[CT Birds] Route 44 Powerlines: Devastation

Christopher Lovell ctlovell at gmail.com
Fri Apr 2 16:17:03 EDT 2010

As upsetting and disturbing as it may seem, in some ways it's a good  
thing. I doubt there would be any Brown Thrashers, Yellow-breasted  
Chats, Golden-winged Warblers or any other birds which depend on early  
successional scrub habitat and over-grown fields. These powerline  
cuts, with their clearing every 15-20 years, keeps this valuable and  
very limited habitat available in a manner which is not prone to  

A shock a first, yes, I agree!

Sent from my iPhone

On Apr 2, 2010, at 16:25, "zellene sandler" <zellene at earthlink.net>  

> I hadn't been up the powerlines since last year, but it was so  
> beautiful I
> thought I'd see what was around. I don't know if this is old news,  
> but CL&P
> has clear-cut every tree, shrub and vine for maybe 50 yards on each  
> side of
> the powerlines except for a small piece at the start. Brush is piled  
> up on
> the sides...it will take a long time for anything to grow here again.
> Inexplicably, they carefully avoided cutting the large areas of
> phragmites...did they think this was good habitat or something?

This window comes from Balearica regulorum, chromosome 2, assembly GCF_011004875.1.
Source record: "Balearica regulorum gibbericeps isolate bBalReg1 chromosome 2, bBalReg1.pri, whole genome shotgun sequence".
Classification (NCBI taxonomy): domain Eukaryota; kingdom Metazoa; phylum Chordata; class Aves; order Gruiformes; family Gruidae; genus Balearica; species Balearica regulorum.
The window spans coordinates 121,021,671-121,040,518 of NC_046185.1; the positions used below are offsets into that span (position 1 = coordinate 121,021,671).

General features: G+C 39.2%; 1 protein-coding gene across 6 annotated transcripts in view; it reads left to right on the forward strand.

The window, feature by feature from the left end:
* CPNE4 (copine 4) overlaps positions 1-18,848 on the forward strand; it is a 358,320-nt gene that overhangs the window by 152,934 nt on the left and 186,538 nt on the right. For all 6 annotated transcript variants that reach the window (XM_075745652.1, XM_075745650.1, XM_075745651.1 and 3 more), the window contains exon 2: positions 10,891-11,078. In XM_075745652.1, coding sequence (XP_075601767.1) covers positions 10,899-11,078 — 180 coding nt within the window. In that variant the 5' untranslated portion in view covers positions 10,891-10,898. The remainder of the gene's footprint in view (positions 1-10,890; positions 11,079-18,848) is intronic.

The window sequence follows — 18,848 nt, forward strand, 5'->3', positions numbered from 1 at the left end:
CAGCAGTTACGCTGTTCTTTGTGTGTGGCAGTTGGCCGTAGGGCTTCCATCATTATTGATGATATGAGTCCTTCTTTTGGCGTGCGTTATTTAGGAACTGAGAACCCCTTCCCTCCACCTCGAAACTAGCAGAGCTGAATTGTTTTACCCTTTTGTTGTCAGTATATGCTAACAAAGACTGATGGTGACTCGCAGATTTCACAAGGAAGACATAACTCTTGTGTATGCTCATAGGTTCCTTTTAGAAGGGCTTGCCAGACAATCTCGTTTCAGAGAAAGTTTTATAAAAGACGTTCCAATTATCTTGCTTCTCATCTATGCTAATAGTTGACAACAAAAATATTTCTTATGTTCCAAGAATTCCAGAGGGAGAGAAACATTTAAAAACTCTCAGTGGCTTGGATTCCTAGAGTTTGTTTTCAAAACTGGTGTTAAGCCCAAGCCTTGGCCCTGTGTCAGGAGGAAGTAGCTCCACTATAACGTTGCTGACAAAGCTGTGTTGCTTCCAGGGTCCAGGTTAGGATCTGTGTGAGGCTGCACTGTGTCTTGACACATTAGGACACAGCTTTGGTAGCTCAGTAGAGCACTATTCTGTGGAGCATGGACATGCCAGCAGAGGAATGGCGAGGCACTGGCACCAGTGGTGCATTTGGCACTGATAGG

> I walked up as far as the stream..couldn't get across the high, fast  
> water.
> But with my bins I could see that up the hill the clear cut  
> continued. Oh,
> and by the way, you now have excellent views of the gigantic  
> McMansions
> next to the cut.
> Don't expect many prairie or blue-winged warblers...or much else  
> this year.
> Long ago they did the same thing on the powerline in back of the  
> Farmington
> Ave reservoir. I wrote a piece for the Courant about it. I found out  
> that
> the reason they clear-cut is that it makes it easier for CL&P to  
> monitor
> the powerlines from the air. After some years, the vegetation came  
> back,
> but not the same as before.
> I don't know if I am more sad or angry right now!  Birds seen today:  
> one
> song sparrow and one American crow.
> Zellene
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